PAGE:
Dvorak, Janacek – Symphony No. 8, Symphonic Suite – Pittsburgh Symphony Orchestra, Manfred Honeck (2014) [Official Digital Download DSF Stereo DSD64/2.82MHz]
Dvorak, Janacek – Symphony No. 8, Symphonic Suite – Pittsburgh Symphony Orchestra, Manfred Honeck (2014)
DSF Stereo DSD64/2.82MHz | Time – 01:02:02 minutes | 6,12 GB | Genre: Classical
Official Digital Download – Source: nativeDSDmusic | © Reference Recordings
Recorded: October 11-13, 2013
Nominated for 2015 GRAMMY Award! Best Orchestral Performance.
For more than 116 years, the Pittsburgh Symphony Orchestra has been known for its artistic excellence. The PSO has a rich history of the world’s finest conductors and musicians. Past conductors include the legendary names of Reiner, Steinberg, Previn, Maazel,and other greats. This tradition was furthered in fall 2008, when celebrated Austrian conductor Manfred Honeck became Music Director of the Pittsburgh Symphony Orchestra..
The PSO is critically acclaimed as one of the world’s greatest orchestras, and has completed more than 36 international tours, including 20 European tours, eight trips to the Far East, and two to South America. The PSO was the first American orchestra to perform at the Vatican in January 2004 for the late Pope John Paul II, as part of the Pontiff’s Silver Jubilee celebration.
The PSO also has a long history in the areas of recordings and radio concerts. As early as 1936, the PSO broadcast coast-to-coast, receiving increased national attention in 1982 when it began network radio broadcasts on Public Radio International. The PRI series with the PSO can be heard on Classical WQED-FM 89.3 in Pittsburgh. Many PSO recordings remain in print and available, and they have won critical acclaim and many awards..
This release and the entire “Pittsburgh Live!”series are recorded and mastered by the team at Soundmirror, whose outstanding orchestral, solo, opera, and chamber recordings have received over 70 GRAMMY nominations and awards! Soundmirror has recorded for every major classical record label, now including Reference Recordings.
I am pleased to pair the Dvorak Symphony no. 8 with my own original version of the Janacek Symphonic Suite from Jenufa which was arranged by the Czech composer Tomas Ille. For me, it was particularly important to present the most significant moments of the opera story in this suite. This includes the emotions of Jenufa, the sadness of losing a child, drama and storminess, and also the conciliatory ending. I also used three dances from the opera Jenufa that are all very typical of the Czech style. Throughout, the xylophone plays a special role and serves as a connecting element between the various sections. —Manfred Honeck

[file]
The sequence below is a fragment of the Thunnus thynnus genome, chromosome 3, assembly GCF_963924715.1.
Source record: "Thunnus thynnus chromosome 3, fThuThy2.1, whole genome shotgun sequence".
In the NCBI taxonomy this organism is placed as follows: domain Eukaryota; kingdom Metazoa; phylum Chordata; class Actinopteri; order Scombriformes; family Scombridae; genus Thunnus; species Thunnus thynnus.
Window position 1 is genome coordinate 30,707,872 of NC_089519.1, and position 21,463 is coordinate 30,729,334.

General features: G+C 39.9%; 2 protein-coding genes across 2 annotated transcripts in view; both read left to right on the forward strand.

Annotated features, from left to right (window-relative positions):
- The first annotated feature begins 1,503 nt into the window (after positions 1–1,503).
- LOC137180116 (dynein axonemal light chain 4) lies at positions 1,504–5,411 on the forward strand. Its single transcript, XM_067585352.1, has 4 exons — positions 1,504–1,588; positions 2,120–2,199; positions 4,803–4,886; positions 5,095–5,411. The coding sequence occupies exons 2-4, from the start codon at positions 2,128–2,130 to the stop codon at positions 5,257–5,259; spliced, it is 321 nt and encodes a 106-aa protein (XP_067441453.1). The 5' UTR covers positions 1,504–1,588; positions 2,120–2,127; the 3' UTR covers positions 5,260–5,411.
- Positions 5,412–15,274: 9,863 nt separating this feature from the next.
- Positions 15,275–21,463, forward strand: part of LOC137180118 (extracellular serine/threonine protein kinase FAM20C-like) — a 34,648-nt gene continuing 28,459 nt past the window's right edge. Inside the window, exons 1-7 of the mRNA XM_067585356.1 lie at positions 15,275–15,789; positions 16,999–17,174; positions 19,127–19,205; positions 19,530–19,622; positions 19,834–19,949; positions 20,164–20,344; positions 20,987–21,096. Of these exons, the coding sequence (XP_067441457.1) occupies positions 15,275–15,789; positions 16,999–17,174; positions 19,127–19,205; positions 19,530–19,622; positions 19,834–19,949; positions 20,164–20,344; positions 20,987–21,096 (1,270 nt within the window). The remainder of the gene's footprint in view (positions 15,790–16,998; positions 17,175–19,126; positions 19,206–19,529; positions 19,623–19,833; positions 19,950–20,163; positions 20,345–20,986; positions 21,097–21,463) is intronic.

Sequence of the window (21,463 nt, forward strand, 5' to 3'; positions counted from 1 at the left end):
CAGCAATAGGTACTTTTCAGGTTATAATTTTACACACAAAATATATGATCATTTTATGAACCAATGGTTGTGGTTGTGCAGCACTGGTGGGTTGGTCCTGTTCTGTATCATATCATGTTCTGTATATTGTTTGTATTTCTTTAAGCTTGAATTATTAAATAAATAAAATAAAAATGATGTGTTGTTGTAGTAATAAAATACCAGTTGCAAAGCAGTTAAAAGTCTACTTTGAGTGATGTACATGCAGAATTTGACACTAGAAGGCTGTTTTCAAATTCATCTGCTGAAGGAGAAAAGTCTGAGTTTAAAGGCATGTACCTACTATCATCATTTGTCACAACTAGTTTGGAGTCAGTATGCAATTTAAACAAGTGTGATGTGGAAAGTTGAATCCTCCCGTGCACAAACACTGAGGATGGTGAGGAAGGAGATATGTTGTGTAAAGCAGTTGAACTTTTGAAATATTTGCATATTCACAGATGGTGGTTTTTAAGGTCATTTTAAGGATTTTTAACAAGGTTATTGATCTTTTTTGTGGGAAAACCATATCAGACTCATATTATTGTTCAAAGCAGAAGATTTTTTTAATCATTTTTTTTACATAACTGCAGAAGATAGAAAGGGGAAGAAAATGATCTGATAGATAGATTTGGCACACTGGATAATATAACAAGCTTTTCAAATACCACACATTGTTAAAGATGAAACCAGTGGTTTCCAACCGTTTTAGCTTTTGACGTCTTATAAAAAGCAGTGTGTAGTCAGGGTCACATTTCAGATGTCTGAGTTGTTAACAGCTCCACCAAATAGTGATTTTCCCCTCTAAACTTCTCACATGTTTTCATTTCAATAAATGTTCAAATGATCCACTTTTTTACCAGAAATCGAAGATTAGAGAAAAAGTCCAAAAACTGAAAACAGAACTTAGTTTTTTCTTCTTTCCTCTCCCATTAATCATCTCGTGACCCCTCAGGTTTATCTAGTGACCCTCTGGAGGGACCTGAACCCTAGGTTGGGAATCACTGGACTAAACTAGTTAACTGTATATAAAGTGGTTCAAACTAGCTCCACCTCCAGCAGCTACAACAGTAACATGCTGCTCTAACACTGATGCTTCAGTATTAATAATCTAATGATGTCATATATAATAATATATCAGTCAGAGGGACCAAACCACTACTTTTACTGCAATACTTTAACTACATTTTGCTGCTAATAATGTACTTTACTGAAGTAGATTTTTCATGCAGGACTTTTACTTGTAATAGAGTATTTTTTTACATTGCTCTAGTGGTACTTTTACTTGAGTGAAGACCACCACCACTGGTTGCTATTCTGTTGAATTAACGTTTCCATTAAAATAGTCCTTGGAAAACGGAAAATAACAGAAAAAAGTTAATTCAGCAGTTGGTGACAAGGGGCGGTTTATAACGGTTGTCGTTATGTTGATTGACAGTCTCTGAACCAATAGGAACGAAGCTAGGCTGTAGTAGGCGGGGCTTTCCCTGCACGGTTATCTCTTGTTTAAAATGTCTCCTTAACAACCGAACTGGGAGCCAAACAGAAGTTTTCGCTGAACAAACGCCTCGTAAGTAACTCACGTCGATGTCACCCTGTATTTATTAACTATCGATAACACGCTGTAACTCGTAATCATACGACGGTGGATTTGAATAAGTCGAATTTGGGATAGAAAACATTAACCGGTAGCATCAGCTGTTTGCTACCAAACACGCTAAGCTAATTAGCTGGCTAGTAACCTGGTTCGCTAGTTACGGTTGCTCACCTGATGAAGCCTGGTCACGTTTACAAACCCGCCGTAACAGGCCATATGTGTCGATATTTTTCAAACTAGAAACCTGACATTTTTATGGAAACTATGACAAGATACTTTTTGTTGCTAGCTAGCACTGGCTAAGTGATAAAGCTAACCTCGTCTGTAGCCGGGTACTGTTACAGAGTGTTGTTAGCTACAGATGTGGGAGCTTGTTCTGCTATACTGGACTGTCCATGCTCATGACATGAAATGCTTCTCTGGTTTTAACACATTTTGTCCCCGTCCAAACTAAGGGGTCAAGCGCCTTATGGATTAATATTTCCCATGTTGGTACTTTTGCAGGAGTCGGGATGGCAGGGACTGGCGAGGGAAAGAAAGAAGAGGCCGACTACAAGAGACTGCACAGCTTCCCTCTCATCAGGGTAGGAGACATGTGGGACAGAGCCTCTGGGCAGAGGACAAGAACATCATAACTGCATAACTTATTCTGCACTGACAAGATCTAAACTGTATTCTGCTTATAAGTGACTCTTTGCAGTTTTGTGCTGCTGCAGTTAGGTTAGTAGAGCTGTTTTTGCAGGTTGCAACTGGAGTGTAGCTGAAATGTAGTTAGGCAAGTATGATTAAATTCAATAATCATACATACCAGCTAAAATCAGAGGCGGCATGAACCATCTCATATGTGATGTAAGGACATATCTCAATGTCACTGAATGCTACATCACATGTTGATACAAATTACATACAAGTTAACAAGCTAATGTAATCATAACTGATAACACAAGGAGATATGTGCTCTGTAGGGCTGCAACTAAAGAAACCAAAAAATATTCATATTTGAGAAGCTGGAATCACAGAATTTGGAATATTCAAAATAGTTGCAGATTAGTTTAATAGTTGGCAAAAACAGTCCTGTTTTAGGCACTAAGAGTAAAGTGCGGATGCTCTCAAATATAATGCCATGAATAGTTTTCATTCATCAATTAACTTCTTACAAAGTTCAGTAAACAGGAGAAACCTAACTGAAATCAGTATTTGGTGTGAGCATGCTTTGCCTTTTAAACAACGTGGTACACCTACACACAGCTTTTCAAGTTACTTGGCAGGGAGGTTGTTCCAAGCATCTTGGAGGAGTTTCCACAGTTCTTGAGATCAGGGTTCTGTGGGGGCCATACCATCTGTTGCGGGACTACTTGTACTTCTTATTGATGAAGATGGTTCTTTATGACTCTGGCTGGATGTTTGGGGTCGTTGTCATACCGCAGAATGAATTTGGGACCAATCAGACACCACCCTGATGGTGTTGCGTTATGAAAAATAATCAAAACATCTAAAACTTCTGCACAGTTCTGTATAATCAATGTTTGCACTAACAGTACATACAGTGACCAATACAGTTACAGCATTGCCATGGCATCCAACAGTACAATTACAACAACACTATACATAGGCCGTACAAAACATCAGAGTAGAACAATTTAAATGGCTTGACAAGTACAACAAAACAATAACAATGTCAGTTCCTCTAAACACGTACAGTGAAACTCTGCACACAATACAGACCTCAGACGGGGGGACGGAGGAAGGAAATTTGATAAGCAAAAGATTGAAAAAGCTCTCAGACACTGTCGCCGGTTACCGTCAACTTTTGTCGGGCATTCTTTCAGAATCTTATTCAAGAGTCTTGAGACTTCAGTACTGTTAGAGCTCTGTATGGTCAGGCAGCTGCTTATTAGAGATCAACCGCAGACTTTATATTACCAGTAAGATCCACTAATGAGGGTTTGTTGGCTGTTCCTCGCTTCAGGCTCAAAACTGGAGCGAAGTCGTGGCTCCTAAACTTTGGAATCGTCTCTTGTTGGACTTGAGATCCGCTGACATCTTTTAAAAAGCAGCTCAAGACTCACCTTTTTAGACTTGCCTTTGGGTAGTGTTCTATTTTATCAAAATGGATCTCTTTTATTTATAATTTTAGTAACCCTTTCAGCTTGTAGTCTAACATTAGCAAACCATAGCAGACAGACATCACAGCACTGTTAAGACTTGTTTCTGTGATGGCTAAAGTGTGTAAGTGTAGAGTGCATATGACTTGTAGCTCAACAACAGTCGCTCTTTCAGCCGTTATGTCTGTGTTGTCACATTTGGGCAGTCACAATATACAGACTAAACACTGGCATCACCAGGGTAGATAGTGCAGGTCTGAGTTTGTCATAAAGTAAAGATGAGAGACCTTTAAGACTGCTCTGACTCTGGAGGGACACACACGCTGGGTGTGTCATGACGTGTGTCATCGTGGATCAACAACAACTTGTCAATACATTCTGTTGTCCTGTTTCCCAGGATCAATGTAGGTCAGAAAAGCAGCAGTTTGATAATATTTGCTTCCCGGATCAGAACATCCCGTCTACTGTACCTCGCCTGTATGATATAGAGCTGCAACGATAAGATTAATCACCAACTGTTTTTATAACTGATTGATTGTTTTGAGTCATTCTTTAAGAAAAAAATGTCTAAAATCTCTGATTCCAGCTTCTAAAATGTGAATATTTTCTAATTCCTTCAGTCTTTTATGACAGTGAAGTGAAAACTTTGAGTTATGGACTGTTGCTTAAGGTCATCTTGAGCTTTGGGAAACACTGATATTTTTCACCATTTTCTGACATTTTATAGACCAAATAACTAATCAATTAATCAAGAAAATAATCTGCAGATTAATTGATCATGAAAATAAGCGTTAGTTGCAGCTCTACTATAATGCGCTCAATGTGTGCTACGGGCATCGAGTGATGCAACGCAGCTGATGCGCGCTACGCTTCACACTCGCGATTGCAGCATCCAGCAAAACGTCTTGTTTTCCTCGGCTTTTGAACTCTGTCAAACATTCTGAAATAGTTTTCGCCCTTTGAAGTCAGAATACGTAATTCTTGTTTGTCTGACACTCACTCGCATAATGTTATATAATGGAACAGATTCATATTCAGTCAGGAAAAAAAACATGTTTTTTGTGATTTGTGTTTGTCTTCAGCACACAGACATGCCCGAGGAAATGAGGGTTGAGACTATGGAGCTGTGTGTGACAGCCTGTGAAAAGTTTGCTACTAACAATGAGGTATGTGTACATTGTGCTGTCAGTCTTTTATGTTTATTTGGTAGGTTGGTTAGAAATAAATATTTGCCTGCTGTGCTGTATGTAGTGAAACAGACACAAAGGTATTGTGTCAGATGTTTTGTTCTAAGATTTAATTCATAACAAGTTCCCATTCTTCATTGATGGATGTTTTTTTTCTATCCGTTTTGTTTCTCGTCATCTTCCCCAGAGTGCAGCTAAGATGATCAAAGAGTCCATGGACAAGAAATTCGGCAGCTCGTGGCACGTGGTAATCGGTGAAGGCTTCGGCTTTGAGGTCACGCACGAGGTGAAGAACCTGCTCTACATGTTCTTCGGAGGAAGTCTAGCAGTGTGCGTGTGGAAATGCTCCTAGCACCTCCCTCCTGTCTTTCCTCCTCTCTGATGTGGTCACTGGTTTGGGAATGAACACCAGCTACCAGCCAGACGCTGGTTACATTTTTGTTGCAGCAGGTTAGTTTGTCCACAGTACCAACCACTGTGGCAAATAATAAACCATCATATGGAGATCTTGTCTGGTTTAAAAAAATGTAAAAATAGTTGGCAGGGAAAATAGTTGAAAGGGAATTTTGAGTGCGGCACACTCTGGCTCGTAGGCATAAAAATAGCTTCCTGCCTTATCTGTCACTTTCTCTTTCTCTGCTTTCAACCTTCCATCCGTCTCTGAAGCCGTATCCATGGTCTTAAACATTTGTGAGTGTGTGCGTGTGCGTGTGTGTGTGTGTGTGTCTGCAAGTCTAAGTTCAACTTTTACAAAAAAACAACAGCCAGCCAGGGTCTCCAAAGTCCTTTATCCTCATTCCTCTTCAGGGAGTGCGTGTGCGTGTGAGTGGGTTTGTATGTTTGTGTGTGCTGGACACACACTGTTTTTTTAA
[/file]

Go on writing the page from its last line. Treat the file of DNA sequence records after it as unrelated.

Dvorák’s Symphony No. 8 in G major, Op. 88 (not E minor as it says on the packaging), is one of the great listener favorites in the entire canon of Romantic symphonies, and it would seem difficult to add much to what previous musicians have found in it. The venerable Pittsburgh Symphony Orchestra and its Austrian conductor, Manfred Honeck, manage to do so on two counts in this live recording. The first set of innovations lies in Honeck’s interpretation of the symphony, which is broad and gloriously noisy in the outer movements, and given to a sentimental sheen in the slow movement and Allegretto grazioso. You might love the finale or you might find its variations in tempo and its pounding timpani strokes a bit over the top, but there is no doubting the energy Honeck brings to the work, nor the careful way the powerhouse finale is set up (Honeck takes it as the work’s center in a way that other conductors do not), nor the performance of the symphony’s brass section. The second major innovation is the pairing of the Symphony No. 8 with a new Symphonic Suite from Janácek’s opera Jenufa, carried out in disregard for the composer’s prohibition against such suite-making. The suite was “conceptualized” by Honeck and executed by Czech composer Tomás Ille. It alternates dances that begin very close to where Dvorák left off with more dramatic junctures from this tragic opera, and it makes a nifty counterpart to the Dvorák. The engineers from the confidently named Reference Recordings label out of San Francisco remind you that the Pittsburgh Symphony’s Heinz Hall is an underrated American acoustic treasure, and in all this SACD release is a fine pick for an album that will show off a good pair of speakers and have all the listeners stomping their feet along with the symphony’s apotheosis-of-the-dance finale. —AllMusic Review by James Manheim
Antonín Dvořák (1841-1904)
Symphony No. 8 in E Minor, op.88
1. I. Allegro con brio 10:04
2. II. Adagio 11:44
3. III. Allegretto grazioso 6:02
4. IV. Allegro ma non troppo 11:14
Leoš Janáček (1854-1928)
5. Symphonic Suite from “Jenufa” 22:58
Pittsburgh Symphony Orchestra
Manfred Honeck, conductor